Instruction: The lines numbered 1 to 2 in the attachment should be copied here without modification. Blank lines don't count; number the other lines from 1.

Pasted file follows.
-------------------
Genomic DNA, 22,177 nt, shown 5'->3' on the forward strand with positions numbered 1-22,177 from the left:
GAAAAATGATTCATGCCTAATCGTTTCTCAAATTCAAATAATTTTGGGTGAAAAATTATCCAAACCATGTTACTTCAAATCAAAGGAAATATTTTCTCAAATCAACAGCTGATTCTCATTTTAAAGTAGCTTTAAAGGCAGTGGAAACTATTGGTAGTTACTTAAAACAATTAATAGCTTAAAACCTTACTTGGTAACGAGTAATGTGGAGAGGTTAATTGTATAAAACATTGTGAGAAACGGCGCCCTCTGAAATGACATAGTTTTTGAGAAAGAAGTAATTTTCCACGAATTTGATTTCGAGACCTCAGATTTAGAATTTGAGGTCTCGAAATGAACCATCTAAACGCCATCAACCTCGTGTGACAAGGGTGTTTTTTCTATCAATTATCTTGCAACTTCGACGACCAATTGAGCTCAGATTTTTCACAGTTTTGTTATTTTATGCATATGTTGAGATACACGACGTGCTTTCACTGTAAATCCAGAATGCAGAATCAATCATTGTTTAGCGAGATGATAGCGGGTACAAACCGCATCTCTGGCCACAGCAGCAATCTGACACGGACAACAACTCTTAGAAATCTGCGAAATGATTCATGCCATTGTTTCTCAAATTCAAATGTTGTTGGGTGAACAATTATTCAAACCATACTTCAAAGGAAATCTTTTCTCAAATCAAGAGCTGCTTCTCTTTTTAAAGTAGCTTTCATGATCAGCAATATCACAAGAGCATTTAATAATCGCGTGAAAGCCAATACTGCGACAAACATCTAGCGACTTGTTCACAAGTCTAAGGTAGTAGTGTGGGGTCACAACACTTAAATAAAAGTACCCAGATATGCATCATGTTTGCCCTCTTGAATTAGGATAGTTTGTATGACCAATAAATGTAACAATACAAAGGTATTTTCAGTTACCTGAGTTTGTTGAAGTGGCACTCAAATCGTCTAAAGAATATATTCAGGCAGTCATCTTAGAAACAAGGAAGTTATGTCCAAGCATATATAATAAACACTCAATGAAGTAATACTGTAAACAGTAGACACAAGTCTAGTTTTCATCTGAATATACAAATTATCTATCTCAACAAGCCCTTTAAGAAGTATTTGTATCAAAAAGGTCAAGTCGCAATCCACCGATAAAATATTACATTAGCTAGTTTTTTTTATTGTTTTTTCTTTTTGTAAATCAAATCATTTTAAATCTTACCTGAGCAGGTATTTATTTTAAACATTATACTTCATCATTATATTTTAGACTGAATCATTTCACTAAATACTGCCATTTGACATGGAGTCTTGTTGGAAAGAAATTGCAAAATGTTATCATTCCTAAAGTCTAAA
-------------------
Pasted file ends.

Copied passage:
Genomic DNA, 22,177 nt, shown 5'->3' on the forward strand with positions numbered 1-22,177 from the left:
GAAAAATGATTCATGCCTAATCGTTTCTCAAATTCAAATAATTTTGGGTGAAAAATTATCCAAACCATGTTACTTCAAATCAAAGGAAATATTTTCTCAAATCAACAGCTGATTCTCATTTTAAAGTAGCTTTAAAGGCAGTGGAAACTATTGGTAGTTACTTAAAACAATTAATAGCTTAAAACCTTACTTGGTAACGAGTAATGTGGAGAGGTTAATTGTATAAAACATTGTGAGAAACGGCGCCCTCTGAAATGACATAGTTTTTGAGAAAGAAGTAATTTTCCACGAATTTGATTTCGAGACCTCAGATTTAGAATTTGAGGTCTCGAAATGAACCATCTAAACGCCATCAACCTCGTGTGACAAGGGTGTTTTTTCTATCAATTATCTTGCAACTTCGACGACCAATTGAGCTCAGATTTTTCACAGTTTTGTTATTTTATGCATATGTTGAGATACACGACGTGCTTTCACTGTAAATCCAGAATGCAGAATCAATCATTGTTTAGCGAGATGATAGCGGGTACAAACCGCATCTCTGGCCACAGCAGCAATCTGACACGGACAACAACTCTTAGAAATCTGCGAAATGATTCATGCCATTGTTTCTCAAATTCAAATGTTGTTGGGTGAACAATTATTCAAACCATACTTCAAAGGAAATCTTTTCTCAAATCAAGAGCTGCTTCTCTTTTTAAAGTAGCTTTCATGATCAGCAATATCACAAGAGCATTTAATAATCGCGTGAAAGCCAATACTGCGACAAACATCTAGCGACTTGTTCACAAGTCTAAGGTAGTAGTGTGGGGTCACAACACTTAAATAAAAGTACCCAGATATGCATCATGTTTGCCCTCTTGAATTAGGATAGTTTGTATGACCAATAAATGTAACAATACAAAGGTATTTTCAGTTACCTGAGTTTGTTGAAGTGGCACTCAAATCGTCTAAAGAATATATTCAGGCAGTCATCTTAGAAACAAGGAAGTTATGTCCAAGCATATATAATAAACACTCAATGAAGTAATACTGTAAACAGTAGACACAAGTCTAGTTTTCATCTGAATATACAAATTATCTATCTCAACAAGCCCTTTAAGAAGTATTTGTATCAAAAAGGTCAAGTCGCAATCCACCGATAAAATATTACATTAGCTAGTTTTTTTTATTGTTTTTTCTTTTTGTAAATCAAATCATTTTAAATCTTACCTGAGCAGGTATTTATTTTAAACATTATACTTCATCATTATATTTTAGACTGAATCATTTCACTAAATACTGCCATTTGACATGGAGTCTTGTTGGAAAGAAATTGCAAAATGTTATCATTCCTAAAGTCTAAA